11. Candidate Generate-and-test: Drawbacks • A huge set of candidate sequences generated. • Especially 2-item candidate sequence. • Multiple Scans of database needed. • The length of each candidate grows by one at each database scan. • Inefficient for mining long sequential patterns. • A long pattern grow up from short patterns • The number of short patterns is exponential to the length of mined patterns.

12. The SPADE Algorithm • SPADE (Sequential PAttern Discovery using Equivalent Class) developed by Zaki 2001 • A vertical format sequential pattern mining method • A sequence database is mapped to a large set of • Item: <SID, EID> • Sequential pattern mining is performed by • growing the subsequences (patterns) one item at a time by Apriori candidate generation

14. Bottlenecks of GSP and SPADE • A huge set of candidates could be generated • 1,000 frequent length-1 sequences generate s huge number of length-2 candidates! • Multiple scans of database in mining • Breadth-first search • Mining long sequential patterns • Needs an exponential number of short candidates • A length-100 sequential pattern needs 1030 candidate sequences!

15. Prefix and Suffix (Projection) • <a>, <aa>, <a(ab)> and <a(abc)> are prefixes of sequence <a(abc)(ac)d(cf)> • Given sequence <a(abc)(ac)d(cf)>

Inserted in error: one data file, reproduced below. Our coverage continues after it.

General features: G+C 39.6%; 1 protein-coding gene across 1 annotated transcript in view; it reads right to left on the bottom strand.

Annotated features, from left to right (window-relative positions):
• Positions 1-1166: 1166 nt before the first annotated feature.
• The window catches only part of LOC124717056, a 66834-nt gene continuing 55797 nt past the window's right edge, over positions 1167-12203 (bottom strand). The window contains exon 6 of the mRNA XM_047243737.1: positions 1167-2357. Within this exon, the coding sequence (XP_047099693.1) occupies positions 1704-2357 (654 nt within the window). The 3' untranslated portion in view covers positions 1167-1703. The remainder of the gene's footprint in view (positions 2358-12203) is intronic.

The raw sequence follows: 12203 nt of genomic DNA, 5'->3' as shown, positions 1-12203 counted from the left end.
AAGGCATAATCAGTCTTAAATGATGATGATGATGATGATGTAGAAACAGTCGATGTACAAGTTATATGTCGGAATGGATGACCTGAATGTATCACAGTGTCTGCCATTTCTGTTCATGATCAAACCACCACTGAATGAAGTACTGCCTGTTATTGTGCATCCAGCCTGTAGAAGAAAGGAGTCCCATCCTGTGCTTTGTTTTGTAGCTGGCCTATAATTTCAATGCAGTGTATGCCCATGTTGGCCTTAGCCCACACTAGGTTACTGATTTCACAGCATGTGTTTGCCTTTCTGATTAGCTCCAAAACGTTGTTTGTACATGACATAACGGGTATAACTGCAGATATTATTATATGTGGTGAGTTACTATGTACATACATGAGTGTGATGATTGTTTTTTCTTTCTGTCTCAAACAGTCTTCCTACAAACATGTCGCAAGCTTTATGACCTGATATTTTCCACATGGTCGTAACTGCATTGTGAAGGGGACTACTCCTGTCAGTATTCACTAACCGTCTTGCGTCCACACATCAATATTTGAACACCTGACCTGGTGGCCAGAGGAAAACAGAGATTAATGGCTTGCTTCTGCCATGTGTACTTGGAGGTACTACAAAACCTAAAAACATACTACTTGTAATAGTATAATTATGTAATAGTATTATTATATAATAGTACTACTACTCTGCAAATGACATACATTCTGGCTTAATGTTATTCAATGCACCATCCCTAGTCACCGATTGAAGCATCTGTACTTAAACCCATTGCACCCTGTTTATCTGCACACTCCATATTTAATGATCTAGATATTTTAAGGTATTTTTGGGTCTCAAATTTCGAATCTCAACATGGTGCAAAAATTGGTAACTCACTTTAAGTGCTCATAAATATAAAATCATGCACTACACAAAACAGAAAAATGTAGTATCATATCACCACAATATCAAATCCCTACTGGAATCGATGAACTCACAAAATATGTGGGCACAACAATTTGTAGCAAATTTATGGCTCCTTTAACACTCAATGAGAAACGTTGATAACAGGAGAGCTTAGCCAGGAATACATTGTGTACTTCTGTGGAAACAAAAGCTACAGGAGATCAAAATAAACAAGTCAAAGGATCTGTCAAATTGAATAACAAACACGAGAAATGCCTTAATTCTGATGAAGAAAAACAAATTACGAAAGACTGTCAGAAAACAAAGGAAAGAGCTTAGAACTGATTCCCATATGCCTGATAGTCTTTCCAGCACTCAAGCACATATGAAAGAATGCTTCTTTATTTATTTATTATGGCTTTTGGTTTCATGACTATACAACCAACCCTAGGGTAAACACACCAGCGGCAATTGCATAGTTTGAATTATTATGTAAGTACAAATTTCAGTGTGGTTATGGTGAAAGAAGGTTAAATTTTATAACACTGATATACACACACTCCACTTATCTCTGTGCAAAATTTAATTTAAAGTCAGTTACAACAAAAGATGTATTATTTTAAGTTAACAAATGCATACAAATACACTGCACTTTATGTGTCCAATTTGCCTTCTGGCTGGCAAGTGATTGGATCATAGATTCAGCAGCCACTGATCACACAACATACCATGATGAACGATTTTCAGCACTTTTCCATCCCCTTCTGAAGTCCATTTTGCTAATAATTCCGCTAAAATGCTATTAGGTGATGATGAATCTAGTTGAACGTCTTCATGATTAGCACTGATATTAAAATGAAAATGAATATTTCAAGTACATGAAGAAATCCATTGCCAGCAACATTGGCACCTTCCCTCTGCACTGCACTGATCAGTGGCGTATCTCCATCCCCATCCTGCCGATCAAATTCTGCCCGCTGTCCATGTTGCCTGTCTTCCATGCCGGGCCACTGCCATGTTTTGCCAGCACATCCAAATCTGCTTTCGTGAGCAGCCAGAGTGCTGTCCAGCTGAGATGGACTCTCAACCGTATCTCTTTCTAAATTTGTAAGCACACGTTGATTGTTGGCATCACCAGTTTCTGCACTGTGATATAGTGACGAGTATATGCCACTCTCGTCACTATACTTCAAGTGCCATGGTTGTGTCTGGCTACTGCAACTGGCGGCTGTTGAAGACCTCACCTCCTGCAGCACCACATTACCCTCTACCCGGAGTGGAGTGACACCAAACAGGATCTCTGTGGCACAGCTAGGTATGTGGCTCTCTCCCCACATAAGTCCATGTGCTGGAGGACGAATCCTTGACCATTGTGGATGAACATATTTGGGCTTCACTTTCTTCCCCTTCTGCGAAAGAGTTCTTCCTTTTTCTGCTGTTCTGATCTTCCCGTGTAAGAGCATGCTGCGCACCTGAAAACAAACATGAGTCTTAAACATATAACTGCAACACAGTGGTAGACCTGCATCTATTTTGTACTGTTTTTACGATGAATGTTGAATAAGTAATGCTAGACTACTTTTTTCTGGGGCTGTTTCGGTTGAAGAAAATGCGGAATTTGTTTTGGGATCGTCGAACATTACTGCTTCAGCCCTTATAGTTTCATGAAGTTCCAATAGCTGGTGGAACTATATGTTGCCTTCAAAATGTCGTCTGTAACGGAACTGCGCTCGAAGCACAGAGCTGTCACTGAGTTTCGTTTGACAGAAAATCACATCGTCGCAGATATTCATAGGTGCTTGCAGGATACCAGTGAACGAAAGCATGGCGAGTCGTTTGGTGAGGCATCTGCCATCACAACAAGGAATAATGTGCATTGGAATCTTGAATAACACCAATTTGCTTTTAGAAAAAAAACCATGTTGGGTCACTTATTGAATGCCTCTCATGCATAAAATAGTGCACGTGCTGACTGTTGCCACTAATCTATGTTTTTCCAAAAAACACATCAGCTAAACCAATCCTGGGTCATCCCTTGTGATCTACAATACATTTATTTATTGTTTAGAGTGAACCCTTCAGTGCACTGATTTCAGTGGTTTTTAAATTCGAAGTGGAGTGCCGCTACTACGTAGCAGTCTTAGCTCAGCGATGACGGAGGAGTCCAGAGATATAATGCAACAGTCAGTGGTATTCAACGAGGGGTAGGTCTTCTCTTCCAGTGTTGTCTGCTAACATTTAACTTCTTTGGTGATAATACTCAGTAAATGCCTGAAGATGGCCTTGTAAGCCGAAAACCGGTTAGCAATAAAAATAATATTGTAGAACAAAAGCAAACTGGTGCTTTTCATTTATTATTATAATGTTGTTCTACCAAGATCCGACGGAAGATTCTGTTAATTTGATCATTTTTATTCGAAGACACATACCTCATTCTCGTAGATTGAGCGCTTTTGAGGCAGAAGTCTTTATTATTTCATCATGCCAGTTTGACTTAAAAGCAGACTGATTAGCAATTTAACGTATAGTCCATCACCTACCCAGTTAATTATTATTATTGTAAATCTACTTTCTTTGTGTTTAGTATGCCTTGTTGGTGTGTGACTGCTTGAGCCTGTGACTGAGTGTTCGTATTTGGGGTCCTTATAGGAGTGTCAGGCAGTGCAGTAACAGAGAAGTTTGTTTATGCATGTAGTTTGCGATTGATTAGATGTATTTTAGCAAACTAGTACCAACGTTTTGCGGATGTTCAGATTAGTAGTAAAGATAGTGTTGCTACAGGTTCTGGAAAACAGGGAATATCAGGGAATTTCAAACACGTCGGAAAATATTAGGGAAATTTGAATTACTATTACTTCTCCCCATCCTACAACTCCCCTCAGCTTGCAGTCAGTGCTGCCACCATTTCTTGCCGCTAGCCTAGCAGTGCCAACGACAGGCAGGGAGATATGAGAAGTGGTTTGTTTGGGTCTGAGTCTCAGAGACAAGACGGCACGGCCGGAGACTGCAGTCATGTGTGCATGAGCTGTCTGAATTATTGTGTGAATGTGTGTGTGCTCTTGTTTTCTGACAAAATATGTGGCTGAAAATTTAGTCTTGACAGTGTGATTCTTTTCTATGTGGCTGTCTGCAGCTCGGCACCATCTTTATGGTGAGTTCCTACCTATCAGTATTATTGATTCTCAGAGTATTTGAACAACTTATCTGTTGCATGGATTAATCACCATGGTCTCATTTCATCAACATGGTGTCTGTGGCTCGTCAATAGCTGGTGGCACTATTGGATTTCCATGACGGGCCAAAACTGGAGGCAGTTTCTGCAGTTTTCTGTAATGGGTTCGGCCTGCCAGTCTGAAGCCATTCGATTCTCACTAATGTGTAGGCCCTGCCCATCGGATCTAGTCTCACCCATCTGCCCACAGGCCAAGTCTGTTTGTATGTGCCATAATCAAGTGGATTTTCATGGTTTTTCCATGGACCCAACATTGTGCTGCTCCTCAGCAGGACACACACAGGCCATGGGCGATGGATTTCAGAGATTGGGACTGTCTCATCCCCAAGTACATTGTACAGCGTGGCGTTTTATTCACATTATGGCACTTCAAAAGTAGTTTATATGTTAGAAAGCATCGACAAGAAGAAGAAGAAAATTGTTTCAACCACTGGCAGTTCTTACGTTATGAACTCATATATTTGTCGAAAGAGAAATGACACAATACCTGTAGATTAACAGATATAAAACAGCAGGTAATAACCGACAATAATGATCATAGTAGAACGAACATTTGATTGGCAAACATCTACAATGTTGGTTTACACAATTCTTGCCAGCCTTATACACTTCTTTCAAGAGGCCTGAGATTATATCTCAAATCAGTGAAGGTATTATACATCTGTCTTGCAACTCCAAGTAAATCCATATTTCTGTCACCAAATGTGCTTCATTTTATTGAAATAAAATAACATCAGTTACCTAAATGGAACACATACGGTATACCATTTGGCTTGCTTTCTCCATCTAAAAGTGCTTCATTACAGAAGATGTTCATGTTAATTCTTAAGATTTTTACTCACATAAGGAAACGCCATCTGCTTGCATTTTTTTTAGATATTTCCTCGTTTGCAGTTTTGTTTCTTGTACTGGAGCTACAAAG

16. Mining Sequential Patterns by Prefix Projections • Step 1: find length-1 sequential patterns • <a>, <b>, <c>, <d>, <e>, <f> • Step 2: divide search space. The complete set of seq. pat. can be partitioned into 6 subsets: • The ones having prefix <a>; • The ones having prefix <b>; • … • The ones having prefix <f>

17. Finding Seq. Patterns with Prefix <a> • Only need to consider projections w.r.t. <a> • <a>-projected database: <(abc)(ac)d(cf)>, <(_d)c(bc)(ae)>, <(_b)(df)cb>, <(_f)cbc> • Find all the length-2 seq. pat. Having prefix <a>: <aa>, <ab>, <(ab)>, <ac>, <ad>, <af> • Further partition into 6 subsets • Having prefix <aa>; • … • Having prefix <af>

18. Completeness of PrefixSpan SDB Length-1 sequential patterns <a>, <b>, <c>, <d>, <e>, <f> Having prefix <c>, …, <f> Having prefix <a> Having prefix <b> <a>-projected database <(abc)(ac)d(cf)> <(_d)c(bc)(ae)> <(_b)(df)cb> <(_f)cbc> <b>-projected database … Length-2 sequential patterns <aa>, <ab>, <(ab)>, <ac>, <ad>, <af> … … Having prefix <aa> Having prefix <af> … <aa>-proj. db <af>-proj. db